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Melanoma survivors invite you to have fun, while you Stay Out of the Sun

Melanoma survivors invite you to have fun, while you Stay Out of the Sun

It was 1996. Tim Burriss was newly married and expecting his first child when his mother noticed a strange mole on his arm. After a series of testing, Burriss would come to learn that he had stage three metastatic melanoma. He underwent the removal of lymph nodes and intense interferon treatment to try and eradicate the cancer.

Burriss began his treatment process in West Virginia, but after improving relocated to Rochester and began follow-up appointments at the Mayo Clinic. It was there that he met Mayo’s compassionate care team and was struck by the innovation of the cancer center.

After his extensive treatment, relocation to Rochester, and unparalleled experience at Mayo, Tim felt lucky to be alive. “I had to do something to give back,” he told us. Now, 14 years later, Burriss has not simply given back to Mayo Clinic, but to the community as a whole.


The Stay Out of the Sun Run began as a way to raise awareness, and now with approximately 1,000 annual runners, it has brought families and friends together not only to learn about melanoma, but to support one another through the obstacles that cancer brings.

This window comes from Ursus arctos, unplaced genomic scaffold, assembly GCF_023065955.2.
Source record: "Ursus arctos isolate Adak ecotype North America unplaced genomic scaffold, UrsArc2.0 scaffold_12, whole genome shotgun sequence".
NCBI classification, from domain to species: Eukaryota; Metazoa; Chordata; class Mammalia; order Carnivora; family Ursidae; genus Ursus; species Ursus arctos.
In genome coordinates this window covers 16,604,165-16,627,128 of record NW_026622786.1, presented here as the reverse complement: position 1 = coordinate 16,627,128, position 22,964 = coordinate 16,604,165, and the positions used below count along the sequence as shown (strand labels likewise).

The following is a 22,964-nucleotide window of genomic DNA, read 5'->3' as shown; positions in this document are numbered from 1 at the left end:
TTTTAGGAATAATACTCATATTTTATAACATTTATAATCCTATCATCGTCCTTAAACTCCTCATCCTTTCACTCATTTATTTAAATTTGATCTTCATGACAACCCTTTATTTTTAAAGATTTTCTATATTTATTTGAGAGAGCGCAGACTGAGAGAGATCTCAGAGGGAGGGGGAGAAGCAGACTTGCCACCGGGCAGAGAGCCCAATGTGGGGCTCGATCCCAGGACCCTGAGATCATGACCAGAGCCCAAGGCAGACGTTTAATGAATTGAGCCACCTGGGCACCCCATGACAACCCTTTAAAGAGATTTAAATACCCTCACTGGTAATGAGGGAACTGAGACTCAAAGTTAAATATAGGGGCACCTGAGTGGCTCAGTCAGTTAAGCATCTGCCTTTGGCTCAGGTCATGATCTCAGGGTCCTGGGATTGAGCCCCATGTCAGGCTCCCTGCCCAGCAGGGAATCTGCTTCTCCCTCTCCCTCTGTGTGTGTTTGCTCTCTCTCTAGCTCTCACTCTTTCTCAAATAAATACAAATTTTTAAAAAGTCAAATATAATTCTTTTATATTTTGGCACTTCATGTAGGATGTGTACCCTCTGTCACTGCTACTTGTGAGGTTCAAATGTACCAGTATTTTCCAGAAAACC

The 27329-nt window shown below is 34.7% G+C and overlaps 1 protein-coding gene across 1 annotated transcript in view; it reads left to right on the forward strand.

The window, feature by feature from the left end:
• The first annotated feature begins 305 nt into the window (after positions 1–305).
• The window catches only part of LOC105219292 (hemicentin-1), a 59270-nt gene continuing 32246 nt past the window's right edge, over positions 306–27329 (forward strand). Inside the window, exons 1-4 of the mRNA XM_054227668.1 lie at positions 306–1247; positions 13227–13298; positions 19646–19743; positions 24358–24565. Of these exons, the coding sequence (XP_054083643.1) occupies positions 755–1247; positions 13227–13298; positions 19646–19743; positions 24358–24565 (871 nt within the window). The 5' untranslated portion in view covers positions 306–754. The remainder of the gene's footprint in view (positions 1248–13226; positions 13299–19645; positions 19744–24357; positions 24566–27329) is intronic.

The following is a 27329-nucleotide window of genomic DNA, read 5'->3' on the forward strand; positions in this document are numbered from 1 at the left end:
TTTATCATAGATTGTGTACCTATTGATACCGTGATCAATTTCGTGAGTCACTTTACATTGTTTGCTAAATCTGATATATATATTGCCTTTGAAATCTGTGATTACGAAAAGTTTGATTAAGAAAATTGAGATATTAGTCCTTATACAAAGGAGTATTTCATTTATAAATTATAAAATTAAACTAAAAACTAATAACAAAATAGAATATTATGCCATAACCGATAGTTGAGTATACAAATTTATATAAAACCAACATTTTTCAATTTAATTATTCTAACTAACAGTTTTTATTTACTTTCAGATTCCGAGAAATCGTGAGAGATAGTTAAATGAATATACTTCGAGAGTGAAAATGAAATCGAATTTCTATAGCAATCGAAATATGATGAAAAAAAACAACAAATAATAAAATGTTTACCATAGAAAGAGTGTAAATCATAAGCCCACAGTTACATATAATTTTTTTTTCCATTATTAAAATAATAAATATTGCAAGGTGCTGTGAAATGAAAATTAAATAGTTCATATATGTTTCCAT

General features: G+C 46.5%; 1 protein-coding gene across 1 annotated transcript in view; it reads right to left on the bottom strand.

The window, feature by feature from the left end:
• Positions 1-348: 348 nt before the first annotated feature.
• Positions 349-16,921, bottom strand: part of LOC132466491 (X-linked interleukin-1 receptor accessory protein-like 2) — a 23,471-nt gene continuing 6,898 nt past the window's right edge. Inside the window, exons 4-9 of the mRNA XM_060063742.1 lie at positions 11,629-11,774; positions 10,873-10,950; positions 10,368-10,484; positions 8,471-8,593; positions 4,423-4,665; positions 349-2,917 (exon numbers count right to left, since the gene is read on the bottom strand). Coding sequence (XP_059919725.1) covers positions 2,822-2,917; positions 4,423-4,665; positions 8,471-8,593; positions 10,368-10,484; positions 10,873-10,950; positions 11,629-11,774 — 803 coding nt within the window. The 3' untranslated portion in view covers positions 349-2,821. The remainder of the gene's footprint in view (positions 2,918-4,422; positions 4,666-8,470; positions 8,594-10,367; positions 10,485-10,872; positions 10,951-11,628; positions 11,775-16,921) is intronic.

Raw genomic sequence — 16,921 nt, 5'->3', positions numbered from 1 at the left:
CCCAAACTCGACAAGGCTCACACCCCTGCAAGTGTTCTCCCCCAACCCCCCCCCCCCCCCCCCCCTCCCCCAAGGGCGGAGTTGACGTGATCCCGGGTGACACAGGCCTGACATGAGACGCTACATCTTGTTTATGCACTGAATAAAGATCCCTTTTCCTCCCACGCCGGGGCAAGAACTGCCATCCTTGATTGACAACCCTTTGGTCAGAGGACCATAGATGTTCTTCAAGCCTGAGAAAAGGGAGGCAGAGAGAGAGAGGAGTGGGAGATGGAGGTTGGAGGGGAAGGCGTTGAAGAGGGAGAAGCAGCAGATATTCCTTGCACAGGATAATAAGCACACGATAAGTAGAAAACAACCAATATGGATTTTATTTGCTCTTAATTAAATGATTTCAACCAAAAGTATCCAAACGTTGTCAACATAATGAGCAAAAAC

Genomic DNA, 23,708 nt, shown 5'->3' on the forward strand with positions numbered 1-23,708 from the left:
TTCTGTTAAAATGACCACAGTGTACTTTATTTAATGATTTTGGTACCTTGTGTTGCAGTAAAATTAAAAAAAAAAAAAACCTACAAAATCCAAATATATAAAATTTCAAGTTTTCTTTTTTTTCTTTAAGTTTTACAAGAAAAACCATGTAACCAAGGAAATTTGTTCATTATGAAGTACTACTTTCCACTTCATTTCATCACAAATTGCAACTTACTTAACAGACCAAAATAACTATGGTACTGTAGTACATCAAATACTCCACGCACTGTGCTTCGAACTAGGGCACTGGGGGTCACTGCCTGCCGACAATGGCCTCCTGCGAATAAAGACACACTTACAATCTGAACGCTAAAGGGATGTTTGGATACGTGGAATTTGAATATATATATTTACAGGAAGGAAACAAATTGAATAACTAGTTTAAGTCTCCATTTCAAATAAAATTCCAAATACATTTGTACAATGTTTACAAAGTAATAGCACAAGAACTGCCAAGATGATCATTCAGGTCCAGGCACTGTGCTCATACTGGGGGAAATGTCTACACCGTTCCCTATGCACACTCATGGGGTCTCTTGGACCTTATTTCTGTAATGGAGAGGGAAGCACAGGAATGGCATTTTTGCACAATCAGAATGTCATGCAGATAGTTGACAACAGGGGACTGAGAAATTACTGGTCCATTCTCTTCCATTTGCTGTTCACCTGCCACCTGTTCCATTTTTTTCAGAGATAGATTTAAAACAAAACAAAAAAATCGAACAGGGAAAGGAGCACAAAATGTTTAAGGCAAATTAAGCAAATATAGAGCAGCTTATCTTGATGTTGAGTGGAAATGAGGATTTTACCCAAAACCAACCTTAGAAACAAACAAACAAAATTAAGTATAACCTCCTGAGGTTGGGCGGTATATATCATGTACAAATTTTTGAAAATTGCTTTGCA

As the community and influence of the run continues to grow, so does the number of team members. Emily Benike, a survivor of melanoma herself, now works with Burriss to help give fresh eyes to a project she feels strongly about.

“It was just a normal mole… but it came back positive for melanoma, which was really scary,” she recalled of her experience.

Benike now takes better care of her skin, avoids peak hours of the sun, and puts sunscreen on her children diligently in order to do everything she can to prevent them from facing the same scare.

Her passion for preventing melanoma and spreading awareness, like Burriss, goes beyond herself and her family and into the Rochester community. The two are now part of an effort that has raised hundreds of thousands of dollars for melanoma research and treatment.

“More and more people come because of the cause,” explained Benike. “Every year people become more aware of melanoma and know someone who was recently diagnosed with it and want to [offer] support.”

The Stay Out of the Sun Run will be held the evening of May 17 at Lourdes High School. There will be food trucks, live music, and a silent auction. Along with the fun activities, each year a survivor photo is taken, a visual statement that lets cancer survivors stand side by side in victory.

This family-friendly event may have started with one man and one life-threatening diagnosis, but it now has brought together thousands over the last 14 years, and continues to serve as an event of hope for the diagnosed, remembrance for the lost, awareness for the healthy, and celebration for those in remission. As summer approaches Tim and Emily remind us to wear sunscreen, avoid peak hours of the sun, and run for a cause.

Angelina Buffa is a freelance writer and health science student living in Rochester. She previously served as the editor-in-chief for RCTC's Echo newspaper, during which time she received a second-place award for column writing from the Minnesota Newspaper Association.

Photos courtesy event organizers

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